So, if you love Drools and fancy writing a book, here's an opportunity for you! Send us your book ideas at author@packtpub.com. Even if you don't have a book idea and are simply interested in writing a book, we are keen to hear from you!

More details about this opportunity are available at : http://authors.packtpub.com/content/packt-invites-drools-book-ideas-authors

Kshipra Singh
Author Relationship Manager
Packt Publishing

Skype: kshiprasingh15
Twitter: http://twitter.com/packtauthors

Interested in becoming an author? Visit http://authors.packtpub.com for all the information you need about writing for Packt.

Wednesday, June 09, 2010

AI Research Overview

For a recent presentation I made an overview diagram of related research areas and ideas, so people can see how things relate.


RuleML Submission Deadline in 3 days

3 days left to submit a paper to the RuleML symposium. I'll be there and so will Davide Sottara, hopefully presenting his Drools related paper "A Rule-Based Implementation of Fuzzy Tableau Reasoning. A step towards a tighter integration of rule-based and semantic reasoning"

Submission deadline for RuleML-2010 research papers in 3 days

Submission Deadline Approaching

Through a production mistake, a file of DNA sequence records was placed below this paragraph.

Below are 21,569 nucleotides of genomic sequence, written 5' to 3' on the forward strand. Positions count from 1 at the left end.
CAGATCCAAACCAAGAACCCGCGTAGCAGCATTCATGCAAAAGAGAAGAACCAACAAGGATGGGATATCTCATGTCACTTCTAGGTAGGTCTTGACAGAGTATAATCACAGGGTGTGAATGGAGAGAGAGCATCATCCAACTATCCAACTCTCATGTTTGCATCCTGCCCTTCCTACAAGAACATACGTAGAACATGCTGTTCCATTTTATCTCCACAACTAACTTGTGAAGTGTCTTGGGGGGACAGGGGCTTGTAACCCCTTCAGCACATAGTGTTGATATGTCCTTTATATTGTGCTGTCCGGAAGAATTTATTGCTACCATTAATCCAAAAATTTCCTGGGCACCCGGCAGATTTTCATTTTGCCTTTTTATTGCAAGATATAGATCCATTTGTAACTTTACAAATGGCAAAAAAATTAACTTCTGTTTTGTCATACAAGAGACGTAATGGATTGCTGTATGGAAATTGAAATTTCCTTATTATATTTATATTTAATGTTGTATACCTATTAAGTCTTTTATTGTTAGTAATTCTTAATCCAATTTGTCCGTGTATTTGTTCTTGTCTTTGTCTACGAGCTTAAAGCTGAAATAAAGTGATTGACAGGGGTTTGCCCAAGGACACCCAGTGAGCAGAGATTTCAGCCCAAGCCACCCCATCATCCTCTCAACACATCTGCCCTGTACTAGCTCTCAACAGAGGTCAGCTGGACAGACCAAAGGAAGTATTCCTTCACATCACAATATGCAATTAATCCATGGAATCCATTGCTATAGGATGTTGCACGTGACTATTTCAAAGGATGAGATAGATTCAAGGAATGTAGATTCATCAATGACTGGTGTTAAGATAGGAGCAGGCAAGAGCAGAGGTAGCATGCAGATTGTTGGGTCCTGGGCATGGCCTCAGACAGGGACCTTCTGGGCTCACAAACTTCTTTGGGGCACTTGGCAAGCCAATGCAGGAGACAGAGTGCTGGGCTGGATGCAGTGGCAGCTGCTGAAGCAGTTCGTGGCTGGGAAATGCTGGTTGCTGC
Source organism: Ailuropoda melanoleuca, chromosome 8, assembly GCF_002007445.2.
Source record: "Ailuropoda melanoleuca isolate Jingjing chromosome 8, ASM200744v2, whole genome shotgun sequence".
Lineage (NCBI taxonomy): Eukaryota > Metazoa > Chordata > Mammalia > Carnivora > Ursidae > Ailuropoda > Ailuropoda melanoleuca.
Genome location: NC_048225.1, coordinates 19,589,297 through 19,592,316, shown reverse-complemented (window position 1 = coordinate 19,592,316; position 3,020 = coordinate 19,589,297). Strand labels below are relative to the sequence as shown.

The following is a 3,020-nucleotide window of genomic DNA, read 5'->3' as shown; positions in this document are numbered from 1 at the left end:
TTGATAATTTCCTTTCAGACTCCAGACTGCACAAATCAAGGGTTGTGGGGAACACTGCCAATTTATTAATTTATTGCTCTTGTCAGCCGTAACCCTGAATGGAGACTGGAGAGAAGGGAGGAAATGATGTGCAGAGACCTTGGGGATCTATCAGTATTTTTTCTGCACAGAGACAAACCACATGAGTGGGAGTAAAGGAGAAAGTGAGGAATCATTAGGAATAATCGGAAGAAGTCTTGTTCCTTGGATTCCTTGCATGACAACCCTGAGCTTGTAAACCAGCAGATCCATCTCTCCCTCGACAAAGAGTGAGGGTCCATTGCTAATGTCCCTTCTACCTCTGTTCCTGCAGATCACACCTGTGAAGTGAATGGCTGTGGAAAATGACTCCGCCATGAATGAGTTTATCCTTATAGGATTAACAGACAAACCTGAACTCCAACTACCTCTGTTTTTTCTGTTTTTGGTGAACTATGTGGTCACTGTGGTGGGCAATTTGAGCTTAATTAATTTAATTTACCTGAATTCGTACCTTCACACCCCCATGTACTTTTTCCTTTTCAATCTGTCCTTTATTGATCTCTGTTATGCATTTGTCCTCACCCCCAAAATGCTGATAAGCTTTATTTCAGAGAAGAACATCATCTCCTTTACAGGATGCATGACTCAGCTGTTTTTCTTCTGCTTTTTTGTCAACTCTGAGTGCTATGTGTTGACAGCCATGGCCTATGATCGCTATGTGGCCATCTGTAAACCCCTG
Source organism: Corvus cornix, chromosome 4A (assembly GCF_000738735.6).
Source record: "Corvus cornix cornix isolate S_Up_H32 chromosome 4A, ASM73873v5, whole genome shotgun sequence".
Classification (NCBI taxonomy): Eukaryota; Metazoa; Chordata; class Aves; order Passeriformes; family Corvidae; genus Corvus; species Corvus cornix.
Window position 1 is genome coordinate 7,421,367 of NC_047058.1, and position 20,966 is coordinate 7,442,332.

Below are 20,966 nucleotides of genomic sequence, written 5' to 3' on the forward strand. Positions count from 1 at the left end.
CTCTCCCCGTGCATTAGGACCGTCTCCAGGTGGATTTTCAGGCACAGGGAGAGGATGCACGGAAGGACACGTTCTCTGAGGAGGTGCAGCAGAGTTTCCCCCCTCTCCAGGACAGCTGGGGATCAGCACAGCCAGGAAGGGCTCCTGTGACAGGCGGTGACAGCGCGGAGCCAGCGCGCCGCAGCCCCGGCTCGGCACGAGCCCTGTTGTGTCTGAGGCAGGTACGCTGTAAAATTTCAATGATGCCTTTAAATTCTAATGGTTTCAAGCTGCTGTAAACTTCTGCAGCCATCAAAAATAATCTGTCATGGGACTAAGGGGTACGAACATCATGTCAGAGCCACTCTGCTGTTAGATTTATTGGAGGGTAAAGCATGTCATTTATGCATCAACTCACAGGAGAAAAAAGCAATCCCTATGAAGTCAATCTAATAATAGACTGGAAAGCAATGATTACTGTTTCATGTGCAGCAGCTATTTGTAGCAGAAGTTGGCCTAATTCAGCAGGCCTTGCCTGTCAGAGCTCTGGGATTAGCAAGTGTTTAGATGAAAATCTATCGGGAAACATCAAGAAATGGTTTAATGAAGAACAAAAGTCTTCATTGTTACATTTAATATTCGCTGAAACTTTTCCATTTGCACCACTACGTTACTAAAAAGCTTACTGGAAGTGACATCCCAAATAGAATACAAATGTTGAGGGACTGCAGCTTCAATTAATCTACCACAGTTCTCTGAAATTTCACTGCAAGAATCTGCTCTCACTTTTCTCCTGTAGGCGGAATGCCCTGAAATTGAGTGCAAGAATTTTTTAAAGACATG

4th International Web Rule Symposium:
Research Based and Industry Focused

Paper submission deadline: June 11, 2010


October 21-23, 2010, Washington, DC, USA

collocated with the Business Rules Forum, the Business Analysis Forum and the Business Process Forum

Proceedings: Springer LNCS volume

Post-proceedings: Selected papers from the symposium will be published in the *International Journal of Cooperative Information
Systems* (World Scientific) and in *Artificial Intelligence and Law* (Springer).

Registration: all W3C, OASIS, OMG, ECCAI, and EPTS members will receive a 15% discount for the registration fee.

Monday, June 07, 2010

Creating pluggable operators

Drools supports creation of pluggable operators. This is a small tutorial on how to create a "str" operator that can be used to compare string values in LHS patterns. The operator adds the ability to write patterns such as: